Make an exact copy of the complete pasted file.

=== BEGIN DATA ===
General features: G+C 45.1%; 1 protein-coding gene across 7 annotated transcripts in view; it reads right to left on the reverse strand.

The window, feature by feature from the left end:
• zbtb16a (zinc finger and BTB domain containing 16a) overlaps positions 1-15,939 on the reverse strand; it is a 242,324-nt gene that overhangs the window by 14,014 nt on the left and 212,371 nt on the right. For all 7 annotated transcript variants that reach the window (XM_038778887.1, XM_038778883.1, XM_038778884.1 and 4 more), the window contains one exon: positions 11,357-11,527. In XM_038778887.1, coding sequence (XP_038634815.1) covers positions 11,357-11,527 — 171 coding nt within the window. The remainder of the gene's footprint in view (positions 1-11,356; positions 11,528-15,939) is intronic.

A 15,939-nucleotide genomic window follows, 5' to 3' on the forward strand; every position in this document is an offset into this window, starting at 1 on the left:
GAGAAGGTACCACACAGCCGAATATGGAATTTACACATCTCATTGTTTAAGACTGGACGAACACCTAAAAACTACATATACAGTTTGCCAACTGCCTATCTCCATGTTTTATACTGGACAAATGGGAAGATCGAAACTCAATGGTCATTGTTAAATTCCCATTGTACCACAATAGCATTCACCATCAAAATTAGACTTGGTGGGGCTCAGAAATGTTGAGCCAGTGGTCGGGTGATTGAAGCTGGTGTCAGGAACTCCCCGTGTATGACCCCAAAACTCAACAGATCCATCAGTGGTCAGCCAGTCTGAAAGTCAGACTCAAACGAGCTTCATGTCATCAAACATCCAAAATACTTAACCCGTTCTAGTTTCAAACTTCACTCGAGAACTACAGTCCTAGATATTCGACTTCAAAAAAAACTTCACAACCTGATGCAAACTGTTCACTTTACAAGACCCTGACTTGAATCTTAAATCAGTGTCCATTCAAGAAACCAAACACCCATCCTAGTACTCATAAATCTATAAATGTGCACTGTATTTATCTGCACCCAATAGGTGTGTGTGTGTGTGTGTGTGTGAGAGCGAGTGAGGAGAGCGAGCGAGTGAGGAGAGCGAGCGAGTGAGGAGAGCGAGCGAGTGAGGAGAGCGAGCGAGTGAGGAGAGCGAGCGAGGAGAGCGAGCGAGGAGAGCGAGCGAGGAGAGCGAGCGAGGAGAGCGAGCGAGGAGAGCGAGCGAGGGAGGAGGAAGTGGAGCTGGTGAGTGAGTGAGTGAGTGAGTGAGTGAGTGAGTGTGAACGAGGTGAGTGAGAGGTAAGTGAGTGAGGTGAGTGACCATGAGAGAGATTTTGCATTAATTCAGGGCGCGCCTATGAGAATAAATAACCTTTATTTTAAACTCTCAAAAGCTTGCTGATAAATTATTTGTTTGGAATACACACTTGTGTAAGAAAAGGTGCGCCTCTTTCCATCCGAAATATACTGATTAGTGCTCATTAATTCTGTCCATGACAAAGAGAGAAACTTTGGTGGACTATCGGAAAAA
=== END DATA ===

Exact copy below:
General features: G+C 45.1%; 1 protein-coding gene across 7 annotated transcripts in view; it reads right to left on the reverse strand.

The window, feature by feature from the left end:
• zbtb16a (zinc finger and BTB domain containing 16a) overlaps positions 1-15,939 on the reverse strand; it is a 242,324-nt gene that overhangs the window by 14,014 nt on the left and 212,371 nt on the right. For all 7 annotated transcript variants that reach the window (XM_038778887.1, XM_038778883.1, XM_038778884.1 and 4 more), the window contains one exon: positions 11,357-11,527. In XM_038778887.1, coding sequence (XP_038634815.1) covers positions 11,357-11,527 — 171 coding nt within the window. The remainder of the gene's footprint in view (positions 1-11,356; positions 11,528-15,939) is intronic.

A 15,939-nucleotide genomic window follows, 5' to 3' on the forward strand; every position in this document is an offset into this window, starting at 1 on the left:
GAGAAGGTACCACACAGCCGAATATGGAATTTACACATCTCATTGTTTAAGACTGGACGAACACCTAAAAACTACATATACAGTTTGCCAACTGCCTATCTCCATGTTTTATACTGGACAAATGGGAAGATCGAAACTCAATGGTCATTGTTAAATTCCCATTGTACCACAATAGCATTCACCATCAAAATTAGACTTGGTGGGGCTCAGAAATGTTGAGCCAGTGGTCGGGTGATTGAAGCTGGTGTCAGGAACTCCCCGTGTATGACCCCAAAACTCAACAGATCCATCAGTGGTCAGCCAGTCTGAAAGTCAGACTCAAACGAGCTTCATGTCATCAAACATCCAAAATACTTAACCCGTTCTAGTTTCAAACTTCACTCGAGAACTACAGTCCTAGATATTCGACTTCAAAAAAAACTTCACAACCTGATGCAAACTGTTCACTTTACAAGACCCTGACTTGAATCTTAAATCAGTGTCCATTCAAGAAACCAAACACCCATCCTAGTACTCATAAATCTATAAATGTGCACTGTATTTATCTGCACCCAATAGGTGTGTGTGTGTGTGTGTGTGTGAGAGCGAGTGAGGAGAGCGAGCGAGTGAGGAGAGCGAGCGAGTGAGGAGAGCGAGCGAGTGAGGAGAGCGAGCGAGTGAGGAGAGCGAGCGAGGAGAGCGAGCGAGGAGAGCGAGCGAGGAGAGCGAGCGAGGAGAGCGAGCGAGGAGAGCGAGCGAGGGAGGAGGAAGTGGAGCTGGTGAGTGAGTGAGTGAGTGAGTGAGTGAGTGAGTGTGAACGAGGTGAGTGAGAGGTAAGTGAGTGAGGTGAGTGACCATGAGAGAGATTTTGCATTAATTCAGGGCGCGCCTATGAGAATAAATAACCTTTATTTTAAACTCTCAAAAGCTTGCTGATAAATTATTTGTTTGGAATACACACTTGTGTAAGAAAAGGTGCGCCTCTTTCCATCCGAAATATACTGATTAGTGCTCATTAATTCTGTCCATGACAAAGAGAGAAACTTTGGTGGACTATCGGAAAAA